dreamerlemur Tue 17-May-16 16:33:18

www.gov.uk/divorce/overview

This provides a brief summary. Wishing you well OP.

MrsBertBibby Tue 17-May-16 16:58:48

OP, you can decline to agree to a 2 year separation petition, but if he petitions on the basis of your unreasonable behaviour then you don't have to agree.

You should return the acknowledgement of service to the court (this confirms you received it.) You can write on it that you don't accept that the marriage is over, but that will make no difference if he petitions for unreasonable behaviour. The only way you can counter that is by filing an answer, and TBH it is very hard to defeat a behaviour petition, as most judges believe that if people want a divorce they should have one.

There is no defence to a divorce petition based on 5 years separation ( other than denying that the separation is that long).

I'm orry, it is rubbish, but I don't think hanging on to this marriage will be helping you.

oxcat1 Tue 17-May-16 23:00:46

Thanks for your thoughts. I don't really expect him to come back, and I don't think I am hanging on for the sake of a reconciliation, but simply that I do not wish to put my signature to the assertion that I agree my marriage is irreversibly damaged. I truly, truly believe that had my H not fallen for my best friend, we would still be happily married. Now I know it can be argued that he would never have fallen for her had that been the case, but actually there is quite a complicated back story that makes this more 'forgivable', and in any case, I am thinking purely of myself here.

For those who say it is selfish to keep him in the marriage, devil's advocate would say that actually I am doing nothing - he is choosing to leave the marriage. That is what I would like the paperwork to record, and why i asked whether, having received the paperwork, I could simply not sign it? From what I have read, if it is not returned within ?21 days then the divorce is automatically granted. This would seem to give us both what we 'want' (although this could not be further from what I want, and there are no words to say how lonely and terrified I am now my husband and best friend who has been beside me for over half my life is suddenly totally and completely absent). I still cry every day for that man I loved so much.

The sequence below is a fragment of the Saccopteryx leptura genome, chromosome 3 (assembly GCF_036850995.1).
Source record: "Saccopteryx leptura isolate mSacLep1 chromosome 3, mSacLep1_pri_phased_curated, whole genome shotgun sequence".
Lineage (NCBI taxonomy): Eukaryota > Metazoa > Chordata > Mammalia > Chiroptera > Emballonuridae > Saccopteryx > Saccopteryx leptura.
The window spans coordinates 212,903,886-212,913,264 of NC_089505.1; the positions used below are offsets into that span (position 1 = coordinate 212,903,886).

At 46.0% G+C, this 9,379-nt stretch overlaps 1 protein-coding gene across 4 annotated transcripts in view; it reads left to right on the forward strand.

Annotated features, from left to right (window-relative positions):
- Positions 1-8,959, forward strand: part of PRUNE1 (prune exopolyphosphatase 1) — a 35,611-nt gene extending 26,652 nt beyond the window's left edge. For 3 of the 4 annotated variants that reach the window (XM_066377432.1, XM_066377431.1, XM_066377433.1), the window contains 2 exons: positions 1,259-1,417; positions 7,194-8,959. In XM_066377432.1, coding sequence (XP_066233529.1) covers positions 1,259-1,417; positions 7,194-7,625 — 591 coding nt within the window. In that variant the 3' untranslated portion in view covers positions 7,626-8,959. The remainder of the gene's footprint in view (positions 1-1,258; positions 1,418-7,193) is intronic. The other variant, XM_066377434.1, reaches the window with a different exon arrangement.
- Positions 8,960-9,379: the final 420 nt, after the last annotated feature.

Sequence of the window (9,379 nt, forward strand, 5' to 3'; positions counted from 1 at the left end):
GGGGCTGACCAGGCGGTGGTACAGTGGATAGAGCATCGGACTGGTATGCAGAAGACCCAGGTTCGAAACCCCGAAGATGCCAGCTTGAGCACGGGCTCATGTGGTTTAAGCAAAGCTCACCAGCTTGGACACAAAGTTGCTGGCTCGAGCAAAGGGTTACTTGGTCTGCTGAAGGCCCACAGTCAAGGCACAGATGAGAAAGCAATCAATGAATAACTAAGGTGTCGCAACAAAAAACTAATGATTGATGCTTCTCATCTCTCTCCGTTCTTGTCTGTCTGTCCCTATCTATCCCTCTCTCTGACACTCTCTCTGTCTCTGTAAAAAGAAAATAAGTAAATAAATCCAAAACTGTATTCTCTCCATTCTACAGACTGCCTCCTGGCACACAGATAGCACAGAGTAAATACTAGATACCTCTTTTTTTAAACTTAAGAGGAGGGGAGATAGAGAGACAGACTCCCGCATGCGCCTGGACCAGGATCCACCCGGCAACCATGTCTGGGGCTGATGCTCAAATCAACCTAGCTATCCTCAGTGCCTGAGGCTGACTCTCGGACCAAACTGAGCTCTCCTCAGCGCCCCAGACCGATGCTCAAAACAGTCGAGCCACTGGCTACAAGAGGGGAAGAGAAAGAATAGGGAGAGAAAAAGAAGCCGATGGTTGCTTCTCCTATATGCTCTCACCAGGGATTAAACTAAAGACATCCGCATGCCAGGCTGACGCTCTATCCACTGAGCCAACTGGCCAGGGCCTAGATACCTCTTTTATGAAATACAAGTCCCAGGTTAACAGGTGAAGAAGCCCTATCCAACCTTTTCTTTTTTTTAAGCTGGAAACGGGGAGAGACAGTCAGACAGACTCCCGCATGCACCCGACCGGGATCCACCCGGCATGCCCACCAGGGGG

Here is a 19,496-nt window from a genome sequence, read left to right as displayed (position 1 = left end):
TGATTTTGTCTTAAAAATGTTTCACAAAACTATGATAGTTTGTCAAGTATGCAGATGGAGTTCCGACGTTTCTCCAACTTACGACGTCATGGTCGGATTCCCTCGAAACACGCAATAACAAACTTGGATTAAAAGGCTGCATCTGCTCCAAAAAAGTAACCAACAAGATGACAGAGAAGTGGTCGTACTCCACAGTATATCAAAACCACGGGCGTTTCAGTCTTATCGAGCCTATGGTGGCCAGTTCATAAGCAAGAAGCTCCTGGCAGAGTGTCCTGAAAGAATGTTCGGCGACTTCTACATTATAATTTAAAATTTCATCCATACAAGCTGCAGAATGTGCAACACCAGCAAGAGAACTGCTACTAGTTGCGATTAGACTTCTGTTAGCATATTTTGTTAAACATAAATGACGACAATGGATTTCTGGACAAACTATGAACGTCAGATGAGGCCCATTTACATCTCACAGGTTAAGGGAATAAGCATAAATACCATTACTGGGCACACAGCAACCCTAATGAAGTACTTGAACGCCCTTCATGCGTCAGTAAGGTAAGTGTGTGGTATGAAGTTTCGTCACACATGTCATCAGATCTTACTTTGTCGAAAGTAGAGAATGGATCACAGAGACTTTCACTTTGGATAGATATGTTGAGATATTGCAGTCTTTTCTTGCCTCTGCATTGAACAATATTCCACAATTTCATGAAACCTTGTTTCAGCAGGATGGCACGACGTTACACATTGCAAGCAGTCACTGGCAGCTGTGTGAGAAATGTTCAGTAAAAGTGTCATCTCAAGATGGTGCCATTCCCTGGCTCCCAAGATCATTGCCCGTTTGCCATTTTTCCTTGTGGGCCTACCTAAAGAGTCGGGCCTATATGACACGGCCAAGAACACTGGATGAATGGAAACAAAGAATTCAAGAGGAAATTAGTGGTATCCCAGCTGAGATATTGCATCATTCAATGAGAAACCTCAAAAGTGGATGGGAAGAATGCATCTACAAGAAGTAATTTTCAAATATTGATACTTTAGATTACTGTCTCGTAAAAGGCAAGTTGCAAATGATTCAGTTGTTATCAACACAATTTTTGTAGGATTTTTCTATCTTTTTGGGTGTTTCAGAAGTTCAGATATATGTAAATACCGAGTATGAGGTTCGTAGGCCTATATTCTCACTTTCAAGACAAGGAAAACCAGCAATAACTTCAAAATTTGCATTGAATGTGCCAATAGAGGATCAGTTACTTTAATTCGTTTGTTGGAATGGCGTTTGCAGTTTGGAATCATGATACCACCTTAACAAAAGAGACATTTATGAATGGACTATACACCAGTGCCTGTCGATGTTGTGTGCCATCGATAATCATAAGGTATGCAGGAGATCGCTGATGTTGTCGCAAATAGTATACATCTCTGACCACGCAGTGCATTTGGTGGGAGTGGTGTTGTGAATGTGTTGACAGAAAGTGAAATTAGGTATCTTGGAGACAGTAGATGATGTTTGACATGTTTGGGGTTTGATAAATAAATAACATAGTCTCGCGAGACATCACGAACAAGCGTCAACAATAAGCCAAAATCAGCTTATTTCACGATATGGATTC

HeddaGarbled Tue 17-May-16 23:19:59

He doesn't deserve your love. He has and is treating you cruelly and unkindly. Would you think about getting some counselling to help you deal with this awful betrayal?

housewifedesperate Wed 18-May-16 07:59:18

I'm so sorry to hear about your story but a couple of previous posters are right. As hard as it is, you need to accept that your marriage and relationship is over. It's heartbreaking and devastating (i know) but the only way for you to move on with your own life.
The reasons for the divorce won't matter in the long run and you're just going to be 'divorced' really. It's so incredibly sad when a relationship breaks down when one of the couple really doesn't want it, especially when such a betrayal is involved (again, I feel your pain) but I feel , as difficult as it's going to be, you need to let go of this man.
Put simply, he really doesn't deserve your love.

prh47bridge Wed 18-May-16 08:53:11

You don't need to consent to the divorce unless he is petitioning on the basis of 2 years separation. He is more likely to go for unreasonable behaviour which does not require your consent.

You will be required to sign an acknowledgement of service form. This will ask:

1. Have you received the divorce petition?
2. On which date and at which address did you receive it?
3. Are you the person named as the Respondent in the petition?
4. Do you agree with the ground for jurisdiction? (i.e. are you happy with the case being heard in the English courts)
5. Do you intend to defend the case?
6. Do you admit the (adultery, unreasonable behaviour etc)?
7. Even if you do not intend to defend the case do you object to paying the cost of the proceedings?